Laura: A 150%. And if I ever have something like right now, I’ve got for the last 3 days, I’ve had a temporary firm bring someone in to do some paperwork, administrative things that doesn’t normally happen day-to-day. If I have something that I can form out to someone for you know, $8 to $10 an hour or even $15 an hour, I’m going to do it.

Owen: I can’t hear you.

Laura: I can work more than that. If I’ve got [26:48.12]

Owen: Sorry about that. We had the Skype issue for a minute. You were mentioning something about how we can get someone from the outside to come in and do something. Can you give me examples of what that would be?

Laura: Absolutely. If there’s times for example, if I’ve got a lot of monotonous computer input or scanning projects or something like that that’s not normal day-to-day operations and does not involve talking to my customers because I’m not going to put crazy people. I’m very protective of who’s allowed to touch my customers. If there’s admin stuff that I can have someone do, think about it. We’re in a whole different world. There’s no filing today. Any business that’s still filing is stupid. You know what I mean? I mean, there’s not a lot of admin work. There really shouldn’t be admin work. You should be able to streamline your business so that everything you’re doing is either improving customer satisfaction or improving sales, everything else, you should be forming it out to somebody or getting rid of it completely like filing should be non-existent.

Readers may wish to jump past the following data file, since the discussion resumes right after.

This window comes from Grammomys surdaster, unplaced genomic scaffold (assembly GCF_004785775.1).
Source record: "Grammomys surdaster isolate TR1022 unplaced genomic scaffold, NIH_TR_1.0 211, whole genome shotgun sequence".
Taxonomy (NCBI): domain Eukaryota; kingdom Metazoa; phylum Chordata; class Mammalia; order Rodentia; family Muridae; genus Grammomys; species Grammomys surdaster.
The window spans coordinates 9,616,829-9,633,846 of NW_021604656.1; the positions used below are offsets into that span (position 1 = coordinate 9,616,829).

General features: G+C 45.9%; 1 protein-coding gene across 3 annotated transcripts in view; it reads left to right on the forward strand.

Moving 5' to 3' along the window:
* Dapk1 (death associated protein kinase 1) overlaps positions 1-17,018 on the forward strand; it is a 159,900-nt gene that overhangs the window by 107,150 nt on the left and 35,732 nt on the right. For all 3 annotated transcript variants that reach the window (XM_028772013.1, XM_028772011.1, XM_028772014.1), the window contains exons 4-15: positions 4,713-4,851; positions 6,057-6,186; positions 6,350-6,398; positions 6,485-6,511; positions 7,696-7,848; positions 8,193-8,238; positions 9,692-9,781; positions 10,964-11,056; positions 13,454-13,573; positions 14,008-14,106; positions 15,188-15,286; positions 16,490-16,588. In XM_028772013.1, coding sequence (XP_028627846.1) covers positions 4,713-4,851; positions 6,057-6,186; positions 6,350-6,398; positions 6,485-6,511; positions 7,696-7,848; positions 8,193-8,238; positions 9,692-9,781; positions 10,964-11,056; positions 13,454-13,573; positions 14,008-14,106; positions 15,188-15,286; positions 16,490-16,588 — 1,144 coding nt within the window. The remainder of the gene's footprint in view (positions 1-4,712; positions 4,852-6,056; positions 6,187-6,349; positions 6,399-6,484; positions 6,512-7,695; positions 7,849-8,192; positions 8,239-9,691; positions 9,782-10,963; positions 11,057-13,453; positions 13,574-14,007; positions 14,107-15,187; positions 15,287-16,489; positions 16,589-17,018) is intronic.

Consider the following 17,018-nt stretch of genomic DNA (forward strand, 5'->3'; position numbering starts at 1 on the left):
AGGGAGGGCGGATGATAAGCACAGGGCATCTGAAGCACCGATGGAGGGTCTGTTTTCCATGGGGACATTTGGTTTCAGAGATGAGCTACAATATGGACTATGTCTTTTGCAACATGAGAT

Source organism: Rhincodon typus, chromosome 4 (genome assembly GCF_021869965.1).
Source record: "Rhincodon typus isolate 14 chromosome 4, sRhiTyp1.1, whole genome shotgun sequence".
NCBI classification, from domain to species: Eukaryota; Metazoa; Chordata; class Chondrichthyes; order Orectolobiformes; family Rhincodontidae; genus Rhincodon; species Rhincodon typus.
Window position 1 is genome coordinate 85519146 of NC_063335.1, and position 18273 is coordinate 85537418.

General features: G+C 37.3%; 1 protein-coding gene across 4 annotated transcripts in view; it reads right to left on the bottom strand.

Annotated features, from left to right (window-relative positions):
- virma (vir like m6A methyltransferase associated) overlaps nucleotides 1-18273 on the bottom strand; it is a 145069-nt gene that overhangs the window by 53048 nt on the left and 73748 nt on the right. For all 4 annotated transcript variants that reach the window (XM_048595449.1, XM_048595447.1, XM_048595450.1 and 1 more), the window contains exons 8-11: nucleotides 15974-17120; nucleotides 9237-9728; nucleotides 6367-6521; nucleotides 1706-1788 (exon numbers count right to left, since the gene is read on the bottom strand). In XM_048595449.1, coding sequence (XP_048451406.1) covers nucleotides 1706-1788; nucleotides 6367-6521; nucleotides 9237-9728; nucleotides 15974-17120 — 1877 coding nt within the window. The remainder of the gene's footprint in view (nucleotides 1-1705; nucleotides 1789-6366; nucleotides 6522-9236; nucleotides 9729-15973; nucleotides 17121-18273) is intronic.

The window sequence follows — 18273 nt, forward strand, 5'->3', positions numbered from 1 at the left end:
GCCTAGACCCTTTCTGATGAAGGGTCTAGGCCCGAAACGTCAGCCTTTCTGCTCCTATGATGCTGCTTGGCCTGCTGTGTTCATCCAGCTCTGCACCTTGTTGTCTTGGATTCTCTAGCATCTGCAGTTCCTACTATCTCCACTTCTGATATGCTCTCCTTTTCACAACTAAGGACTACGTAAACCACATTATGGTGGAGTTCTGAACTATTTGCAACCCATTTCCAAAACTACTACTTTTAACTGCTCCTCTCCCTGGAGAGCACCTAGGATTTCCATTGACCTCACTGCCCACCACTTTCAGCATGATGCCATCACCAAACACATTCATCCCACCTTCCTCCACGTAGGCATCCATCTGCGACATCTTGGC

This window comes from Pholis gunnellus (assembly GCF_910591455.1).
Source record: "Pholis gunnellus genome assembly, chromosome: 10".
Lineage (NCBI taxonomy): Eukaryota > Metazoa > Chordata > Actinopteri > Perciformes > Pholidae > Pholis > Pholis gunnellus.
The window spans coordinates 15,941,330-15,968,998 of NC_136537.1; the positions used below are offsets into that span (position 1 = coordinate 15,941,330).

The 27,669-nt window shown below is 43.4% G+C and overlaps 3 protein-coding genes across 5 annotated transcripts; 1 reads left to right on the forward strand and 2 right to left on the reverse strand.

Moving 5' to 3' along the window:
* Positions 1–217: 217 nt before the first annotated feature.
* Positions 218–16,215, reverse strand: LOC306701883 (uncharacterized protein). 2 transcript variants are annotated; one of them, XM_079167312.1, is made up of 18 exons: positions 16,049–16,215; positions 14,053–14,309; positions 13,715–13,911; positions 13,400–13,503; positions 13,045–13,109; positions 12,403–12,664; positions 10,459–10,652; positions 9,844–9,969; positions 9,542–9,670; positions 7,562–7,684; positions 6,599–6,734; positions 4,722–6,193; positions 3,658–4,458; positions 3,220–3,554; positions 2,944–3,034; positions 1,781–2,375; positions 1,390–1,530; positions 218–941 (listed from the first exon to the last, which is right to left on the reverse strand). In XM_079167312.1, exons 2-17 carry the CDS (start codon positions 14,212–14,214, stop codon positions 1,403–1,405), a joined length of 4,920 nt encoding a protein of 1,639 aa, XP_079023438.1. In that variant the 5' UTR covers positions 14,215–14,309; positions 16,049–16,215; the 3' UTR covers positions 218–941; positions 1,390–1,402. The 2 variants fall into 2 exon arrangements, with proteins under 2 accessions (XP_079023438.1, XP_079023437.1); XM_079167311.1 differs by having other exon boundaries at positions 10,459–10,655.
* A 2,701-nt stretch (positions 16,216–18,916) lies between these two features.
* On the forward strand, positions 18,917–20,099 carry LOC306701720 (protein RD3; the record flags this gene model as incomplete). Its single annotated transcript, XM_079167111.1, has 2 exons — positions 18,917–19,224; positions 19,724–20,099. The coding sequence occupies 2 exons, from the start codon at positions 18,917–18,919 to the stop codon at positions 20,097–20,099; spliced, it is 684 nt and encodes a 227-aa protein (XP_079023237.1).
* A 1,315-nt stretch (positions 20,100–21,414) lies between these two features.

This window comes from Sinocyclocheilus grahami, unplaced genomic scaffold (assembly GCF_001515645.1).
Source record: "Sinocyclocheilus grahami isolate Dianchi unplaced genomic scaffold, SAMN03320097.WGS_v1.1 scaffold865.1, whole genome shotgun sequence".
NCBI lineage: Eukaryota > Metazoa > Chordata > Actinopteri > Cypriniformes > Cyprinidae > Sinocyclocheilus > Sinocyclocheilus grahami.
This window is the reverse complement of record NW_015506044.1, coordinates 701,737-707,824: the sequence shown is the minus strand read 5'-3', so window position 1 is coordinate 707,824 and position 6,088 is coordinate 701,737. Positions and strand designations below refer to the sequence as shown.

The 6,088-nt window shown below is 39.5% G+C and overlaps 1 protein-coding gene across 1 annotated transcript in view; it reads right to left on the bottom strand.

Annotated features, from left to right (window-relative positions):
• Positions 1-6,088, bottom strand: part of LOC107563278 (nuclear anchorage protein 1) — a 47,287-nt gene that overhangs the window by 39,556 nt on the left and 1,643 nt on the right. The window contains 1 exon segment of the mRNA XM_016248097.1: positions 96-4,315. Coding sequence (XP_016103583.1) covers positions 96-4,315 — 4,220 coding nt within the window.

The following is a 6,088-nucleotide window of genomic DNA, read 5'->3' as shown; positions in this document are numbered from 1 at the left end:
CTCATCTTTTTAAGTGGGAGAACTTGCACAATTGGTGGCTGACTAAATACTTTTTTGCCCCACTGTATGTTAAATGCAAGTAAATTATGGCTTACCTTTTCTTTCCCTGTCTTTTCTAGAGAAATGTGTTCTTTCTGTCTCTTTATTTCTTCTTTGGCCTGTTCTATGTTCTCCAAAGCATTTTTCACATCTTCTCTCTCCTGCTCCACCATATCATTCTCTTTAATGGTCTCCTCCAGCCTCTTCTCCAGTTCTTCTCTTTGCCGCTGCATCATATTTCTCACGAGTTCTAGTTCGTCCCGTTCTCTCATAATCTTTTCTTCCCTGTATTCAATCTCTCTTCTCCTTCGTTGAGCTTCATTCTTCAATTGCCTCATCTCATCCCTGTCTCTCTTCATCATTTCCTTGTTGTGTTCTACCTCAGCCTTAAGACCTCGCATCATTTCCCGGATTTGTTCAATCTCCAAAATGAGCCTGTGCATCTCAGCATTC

Owen: Definitely. So we’ve covered how you went about coming to this process of now creating systems in your business. But with all things, there were challenges that you experienced initially when you tried to create systems for your business and I’m trying to figure out what those challenges were? Let’s talk about them for a few minutes.

Laura: Actually, the biggest challenge is falling back into old habits because if you’re used to doing everything or if a customer is mad, you’re used to taking the call and handling it and it really took a lot of intentionality for me to no longer be the sinner of the universe. I had to spend a lot of times sitting down and educating employees. So every time something came up, here is the rule. If something came up and they didn’t know how to do it, I would show them how to do it so that that would never ever happen again and if there was no place work was in writing, then we would put it in writing. So if it happens to come up again, they know where to find the answer. The answer should never be in my brain. The answer should always be in writing somewhere on a computer system that’s cloud-based so that everyone has access to the answer. It should never ever be in my head.

Owen: Let me play devil’s advocate here for a minute because like you’re saying that it should never be in your head but you in a business way just mentioned that some people could have literally gone out and started their own and to stop them from literally swiping the whole system that you built and just going somewhere else and do it on their own.